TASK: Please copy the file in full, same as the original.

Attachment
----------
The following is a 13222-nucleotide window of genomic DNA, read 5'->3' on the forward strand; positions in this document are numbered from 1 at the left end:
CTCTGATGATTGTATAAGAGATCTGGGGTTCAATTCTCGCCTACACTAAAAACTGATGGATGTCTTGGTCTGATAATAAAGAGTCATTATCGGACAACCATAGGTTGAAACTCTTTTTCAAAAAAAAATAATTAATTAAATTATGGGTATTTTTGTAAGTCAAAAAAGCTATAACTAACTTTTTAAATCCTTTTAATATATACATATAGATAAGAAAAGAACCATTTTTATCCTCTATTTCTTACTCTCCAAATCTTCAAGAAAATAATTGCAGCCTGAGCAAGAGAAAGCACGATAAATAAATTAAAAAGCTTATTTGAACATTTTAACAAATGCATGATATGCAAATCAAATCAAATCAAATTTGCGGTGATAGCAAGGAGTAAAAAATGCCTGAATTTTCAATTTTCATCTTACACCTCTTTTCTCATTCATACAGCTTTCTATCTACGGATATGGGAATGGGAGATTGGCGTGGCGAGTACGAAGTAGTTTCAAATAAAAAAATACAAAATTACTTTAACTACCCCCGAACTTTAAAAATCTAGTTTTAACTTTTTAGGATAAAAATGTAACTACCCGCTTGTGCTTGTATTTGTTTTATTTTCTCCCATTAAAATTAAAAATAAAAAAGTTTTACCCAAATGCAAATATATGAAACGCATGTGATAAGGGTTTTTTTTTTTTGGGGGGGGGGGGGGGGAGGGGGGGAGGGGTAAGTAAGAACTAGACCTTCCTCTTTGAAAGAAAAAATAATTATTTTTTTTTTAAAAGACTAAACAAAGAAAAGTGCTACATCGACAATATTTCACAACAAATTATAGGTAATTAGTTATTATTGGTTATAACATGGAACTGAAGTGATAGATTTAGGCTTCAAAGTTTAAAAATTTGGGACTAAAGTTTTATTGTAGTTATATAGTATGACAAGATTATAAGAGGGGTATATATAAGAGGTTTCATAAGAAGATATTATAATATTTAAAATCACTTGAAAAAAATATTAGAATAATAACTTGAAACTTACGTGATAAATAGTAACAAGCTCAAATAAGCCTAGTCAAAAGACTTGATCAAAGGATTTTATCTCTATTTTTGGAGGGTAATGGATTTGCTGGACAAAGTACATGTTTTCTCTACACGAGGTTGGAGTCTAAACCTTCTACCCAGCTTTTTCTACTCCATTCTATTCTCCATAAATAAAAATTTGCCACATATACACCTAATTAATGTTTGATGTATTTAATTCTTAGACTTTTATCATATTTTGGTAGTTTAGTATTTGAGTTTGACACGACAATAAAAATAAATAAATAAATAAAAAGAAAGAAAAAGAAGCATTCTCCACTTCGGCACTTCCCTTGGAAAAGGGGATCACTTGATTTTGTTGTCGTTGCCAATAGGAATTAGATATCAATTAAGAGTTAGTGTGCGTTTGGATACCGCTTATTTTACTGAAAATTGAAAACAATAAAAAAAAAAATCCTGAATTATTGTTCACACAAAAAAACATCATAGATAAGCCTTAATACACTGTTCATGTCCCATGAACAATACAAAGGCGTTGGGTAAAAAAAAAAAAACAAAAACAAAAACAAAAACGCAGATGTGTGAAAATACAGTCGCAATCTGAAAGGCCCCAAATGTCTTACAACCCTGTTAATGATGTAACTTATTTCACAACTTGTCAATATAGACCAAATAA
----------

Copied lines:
The following is a 13222-nucleotide window of genomic DNA, read 5'->3' on the forward strand; positions in this document are numbered from 1 at the left end:
CTCTGATGATTGTATAAGAGATCTGGGGTTCAATTCTCGCCTACACTAAAAACTGATGGATGTCTTGGTCTGATAATAAAGAGTCATTATCGGACAACCATAGGTTGAAACTCTTTTTCAAAAAAAAATAATTAATTAAATTATGGGTATTTTTGTAAGTCAAAAAAGCTATAACTAACTTTTTAAATCCTTTTAATATATACATATAGATAAGAAAAGAACCATTTTTATCCTCTATTTCTTACTCTCCAAATCTTCAAGAAAATAATTGCAGCCTGAGCAAGAGAAAGCACGATAAATAAATTAAAAAGCTTATTTGAACATTTTAACAAATGCATGATATGCAAATCAAATCAAATCAAATTTGCGGTGATAGCAAGGAGTAAAAAATGCCTGAATTTTCAATTTTCATCTTACACCTCTTTTCTCATTCATACAGCTTTCTATCTACGGATATGGGAATGGGAGATTGGCGTGGCGAGTACGAAGTAGTTTCAAATAAAAAAATACAAAATTACTTTAACTACCCCCGAACTTTAAAAATCTAGTTTTAACTTTTTAGGATAAAAATGTAACTACCCGCTTGTGCTTGTATTTGTTTTATTTTCTCCCATTAAAATTAAAAATAAAAAAGTTTTACCCAAATGCAAATATATGAAACGCATGTGATAAGGGTTTTTTTTTTTTGGGGGGGGGGGGGGGGAGGGGGGGAGGGGTAAGTAAGAACTAGACCTTCCTCTTTGAAAGAAAAAATAATTATTTTTTTTTTAAAAGACTAAACAAAGAAAAGTGCTACATCGACAATATTTCACAACAAATTATAGGTAATTAGTTATTATTGGTTATAACATGGAACTGAAGTGATAGATTTAGGCTTCAAAGTTTAAAAATTTGGGACTAAAGTTTTATTGTAGTTATATAGTATGACAAGATTATAAGAGGGGTATATATAAGAGGTTTCATAAGAAGATATTATAATATTTAAAATCACTTGAAAAAAATATTAGAATAATAACTTGAAACTTACGTGATAAATAGTAACAAGCTCAAATAAGCCTAGTCAAAAGACTTGATCAAAGGATTTTATCTCTATTTTTGGAGGGTAATGGATTTGCTGGACAAAGTACATGTTTTCTCTACACGAGGTTGGAGTCTAAACCTTCTACCCAGCTTTTTCTACTCCATTCTATTCTCCATAAATAAAAATTTGCCACATATACACCTAATTAATGTTTGATGTATTTAATTCTTAGACTTTTATCATATTTTGGTAGTTTAGTATTTGAGTTTGACACGACAATAAAAATAAATAAATAAATAAAAAGAAAGAAAAAGAAGCATTCTCCACTTCGGCACTTCCCTTGGAAAAGGGGATCACTTGATTTTGTTGTCGTTGCCAATAGGAATTAGATATCAATTAAGAGTTAGTGTGCGTTTGGATACCGCTTATTTTACTGAAAATTGAAAACAATAAAAAAAAAAATCCTGAATTATTGTTCACACAAAAAAACATCATAGATAAGCCTTAATACACTGTTCATGTCCCATGAACAATACAAAGGCGTTGGGTAAAAAAAAAAAAACAAAAACAAAAACAAAAACGCAGATGTGTGAAAATACAGTCGCAATCTGAAAGGCCCCAAATGTCTTACAACCCTGTTAATGATGTAACTTATTTCACAACTTGTCAATATAGACCAAATAA